A school lockdown in Connecticut
Regular readers may possibly recall that I am currently blogging from our vacation place/300-acre farm in Central Pennsylvania.
Yesterday, the sounds of low-flying aircraft were heard from our cabin in the morning, and when Karen went into town, late in the afternoon, to get mail from the post office, the small town of Tyrone was buzzing with stories of a shooting in our own neighborhood.
The 10/27 Daily Herald (serving Tyrone, Bellwood, and Surrounding Areas since 1866, but not on-line) reported:
State Police at Hollidaysburg have confirmed a shooting at 260 Van Scoyoc Hollow Road in Snyder Township this morning.
Unconfirmed reports say that a 13-year-old female Tyrone student has been shot in the chest or shoulder at her bus stop near the Tyrone Sportsman’s Club. Reportedly the weapon was believed to be a shotgun.
The Tyrone Area School District went on full exterior lockdown as a precaution.
The school web-site said: “Based on conversation with the state police we have been informed that there is no threat to the school. We are merely taking precautionary measures by instituting the secure exterior lockdown
Due to shooting in the community, which is currently believed to be a hunting accident, the district is currently in a secure exterior lockdown.”
State Police were still investigating the area with metal detectors and ran infrared by helicopter looking for possible suspects around the Sportsman’s Club at 10:30 a.m. The bus stop and a wooded area across the road were heavily investigated.
The victim has reportedly been taken to UPMC Altoona and is in stable condition. State Police and the Game Commission were still on the scene, the shooter was not located and no further information was available at the time of press other that it is believed to have been a hunting accident.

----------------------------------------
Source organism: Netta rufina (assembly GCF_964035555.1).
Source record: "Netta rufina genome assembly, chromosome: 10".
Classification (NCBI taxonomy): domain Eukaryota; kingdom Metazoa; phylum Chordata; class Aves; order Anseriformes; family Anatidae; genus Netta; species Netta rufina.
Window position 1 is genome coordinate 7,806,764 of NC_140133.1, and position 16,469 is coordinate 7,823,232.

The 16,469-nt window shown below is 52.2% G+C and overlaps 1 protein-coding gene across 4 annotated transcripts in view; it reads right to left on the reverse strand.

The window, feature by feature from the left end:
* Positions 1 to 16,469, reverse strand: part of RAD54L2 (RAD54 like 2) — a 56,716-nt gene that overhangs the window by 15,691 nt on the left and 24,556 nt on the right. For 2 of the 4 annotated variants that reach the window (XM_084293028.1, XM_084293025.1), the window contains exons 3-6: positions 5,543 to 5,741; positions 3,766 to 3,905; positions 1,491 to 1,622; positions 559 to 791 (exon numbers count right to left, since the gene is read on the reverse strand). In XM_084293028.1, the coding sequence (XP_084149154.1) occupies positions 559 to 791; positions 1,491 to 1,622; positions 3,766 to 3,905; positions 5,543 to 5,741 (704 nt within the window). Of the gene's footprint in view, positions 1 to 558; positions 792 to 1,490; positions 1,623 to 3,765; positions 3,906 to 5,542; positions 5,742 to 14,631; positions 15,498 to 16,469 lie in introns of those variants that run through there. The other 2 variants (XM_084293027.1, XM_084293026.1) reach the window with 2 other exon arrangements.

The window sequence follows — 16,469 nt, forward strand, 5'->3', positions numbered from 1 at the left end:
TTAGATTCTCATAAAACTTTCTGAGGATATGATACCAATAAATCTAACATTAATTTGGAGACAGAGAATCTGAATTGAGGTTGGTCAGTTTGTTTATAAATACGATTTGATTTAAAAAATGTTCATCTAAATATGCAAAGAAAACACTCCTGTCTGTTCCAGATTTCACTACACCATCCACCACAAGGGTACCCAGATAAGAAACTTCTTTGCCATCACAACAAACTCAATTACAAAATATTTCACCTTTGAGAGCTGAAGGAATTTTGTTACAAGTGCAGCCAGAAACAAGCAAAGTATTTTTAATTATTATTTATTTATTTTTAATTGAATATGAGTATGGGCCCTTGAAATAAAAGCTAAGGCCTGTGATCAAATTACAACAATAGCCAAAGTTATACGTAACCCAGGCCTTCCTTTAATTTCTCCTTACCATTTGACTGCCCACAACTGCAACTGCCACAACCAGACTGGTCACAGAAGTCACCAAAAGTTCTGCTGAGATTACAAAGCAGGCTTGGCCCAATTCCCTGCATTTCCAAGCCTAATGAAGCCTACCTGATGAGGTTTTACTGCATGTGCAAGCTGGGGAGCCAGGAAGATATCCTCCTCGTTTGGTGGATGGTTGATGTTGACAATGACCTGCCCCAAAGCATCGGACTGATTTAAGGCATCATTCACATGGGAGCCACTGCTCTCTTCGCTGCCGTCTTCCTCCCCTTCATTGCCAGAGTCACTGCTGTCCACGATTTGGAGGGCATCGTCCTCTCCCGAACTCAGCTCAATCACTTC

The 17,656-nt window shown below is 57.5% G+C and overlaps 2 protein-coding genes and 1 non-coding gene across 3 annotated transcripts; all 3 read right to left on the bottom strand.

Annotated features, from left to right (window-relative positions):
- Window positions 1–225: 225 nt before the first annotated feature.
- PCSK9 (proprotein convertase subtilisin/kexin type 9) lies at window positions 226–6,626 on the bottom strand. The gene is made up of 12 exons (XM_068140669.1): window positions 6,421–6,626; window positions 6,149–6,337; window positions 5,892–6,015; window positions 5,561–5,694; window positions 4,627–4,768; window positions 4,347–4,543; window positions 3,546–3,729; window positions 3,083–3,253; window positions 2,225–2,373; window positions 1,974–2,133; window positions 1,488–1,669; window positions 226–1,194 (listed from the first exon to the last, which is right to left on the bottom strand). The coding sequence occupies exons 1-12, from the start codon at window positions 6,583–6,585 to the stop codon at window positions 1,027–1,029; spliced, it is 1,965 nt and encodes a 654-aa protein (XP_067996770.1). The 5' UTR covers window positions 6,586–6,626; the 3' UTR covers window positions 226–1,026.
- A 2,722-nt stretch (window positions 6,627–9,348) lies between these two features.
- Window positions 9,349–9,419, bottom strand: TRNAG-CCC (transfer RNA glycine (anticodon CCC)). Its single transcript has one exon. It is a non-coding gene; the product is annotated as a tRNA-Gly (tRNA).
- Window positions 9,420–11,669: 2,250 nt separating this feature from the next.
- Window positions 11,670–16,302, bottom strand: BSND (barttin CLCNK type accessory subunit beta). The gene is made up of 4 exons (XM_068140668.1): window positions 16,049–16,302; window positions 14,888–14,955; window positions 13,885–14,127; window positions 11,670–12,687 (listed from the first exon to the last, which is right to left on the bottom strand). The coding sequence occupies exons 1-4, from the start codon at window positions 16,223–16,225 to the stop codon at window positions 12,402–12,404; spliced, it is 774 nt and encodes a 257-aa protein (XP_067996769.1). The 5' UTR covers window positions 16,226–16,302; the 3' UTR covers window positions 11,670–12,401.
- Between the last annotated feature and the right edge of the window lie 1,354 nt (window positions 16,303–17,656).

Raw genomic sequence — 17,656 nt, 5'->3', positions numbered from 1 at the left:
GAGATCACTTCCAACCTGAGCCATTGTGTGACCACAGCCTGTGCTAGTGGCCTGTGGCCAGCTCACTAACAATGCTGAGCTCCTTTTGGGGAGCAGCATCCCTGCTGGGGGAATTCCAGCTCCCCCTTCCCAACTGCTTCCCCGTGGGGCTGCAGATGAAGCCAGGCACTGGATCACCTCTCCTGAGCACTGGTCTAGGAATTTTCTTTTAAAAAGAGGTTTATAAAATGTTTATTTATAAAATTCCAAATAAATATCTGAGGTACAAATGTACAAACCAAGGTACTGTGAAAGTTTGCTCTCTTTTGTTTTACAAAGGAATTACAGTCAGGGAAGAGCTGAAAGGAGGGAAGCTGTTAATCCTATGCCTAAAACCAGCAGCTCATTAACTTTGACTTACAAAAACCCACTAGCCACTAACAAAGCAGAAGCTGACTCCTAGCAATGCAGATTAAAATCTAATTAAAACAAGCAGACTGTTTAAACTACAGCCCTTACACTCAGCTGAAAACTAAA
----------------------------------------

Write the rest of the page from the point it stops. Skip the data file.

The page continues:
So… What struck me about all this was the craziness of a school lockdown off in the borough of Tyrone, miles away from the scene of a shooting thought to be a hunting accident. This kind of response typifies a contemporary style of “cover your ass at any cost” bureaucratic formalism which characteristically reacts, not so much to threats, as to memes, with preposterous and pretentious brain-damaged forms of completely useless gestures.
I needed, of course, to investigate the facts, so I phoned up the State Police in Hollidaysburg this morning, explaining that I was inquiring about the Snyder Township shooting in my capacity as an Internet journalist.
I learned that what happened was: a 12-year-old girl accidentally dropped a .22 rifle while in the process of putting it away inside her house. The rifle went off, and the girl was struck by a bullet in the abdomen. The young lady is recovering from her unfortunate accident in hospital.
Oddly enough, some news agency was actually reporting the story accurately this morning:
Police: Girl, 12, shot after mishandling rifle
TYRONE, Pa. (AP) – State police say a 12-year-old girl was accidentally shot in the abdomen after mishandling a .22-caliber rifle in her home.
Police aren’t releasing the name of the girl who authorities first believed had been shot outside her home Monday as she left for school about 7 a.m. That prompted the Pennsylvania Game Commission to investigate whether the girl might have been wounded by a hunter’s stray bullet.
But police now say the girl had grabbed the rifle and was returning it to a safe when it fell and discharged in her Snyder Township home.
The Tyrone Area School District was on an exterior lockdown after the shooting, meaning classes operated normally but no visitors were allowed on school property. The lockdown was lifted about 11 a.m. Monday.
Police were continuing to investigate Tuesday.
All of which demonstrates the propensity of all forms and flavors of American officialdom these days to react Pavlovianly to popular cultural memes (e.g., “Child Shooting!” — “School Shooting!”) demonstrating a pathologically overly-enthusiastic eagerness to wield authority, deploy personnel and equipment, play with gadgets and weapons, and to act out fantasies in public.
Yesterday, we had two government agencies sending armed men scurrying about the landscape, helicopters searching the forest with infrared, and a school system, miles away, undergoing lockdown (“Sorry, Mr. Jones, you can’t deliver milk for the school lunch today. We’re on lockdown!”), along with a grand search for an imaginary hunter, all in response to a one-party accident that took place inside a private home.
Perhaps we all tend to idealize the past. I could be wrong but, when I think back to when I was young, decades ago, I have a lot of trouble picturing the American adults I grew up among getting into lathers of this kind and responding to emergencies with so much panic and excessive overreaction in defiance of all the facts.
I do think that if somebody came along and said to Sister Daniel, the principal of St. George School in Shenandoah back in 1960, “Hey! you better lockdown the school. There has been a hunting accident over in Brandonville.”, Sister Daniel would have said, “What are you, some kind of a nut?”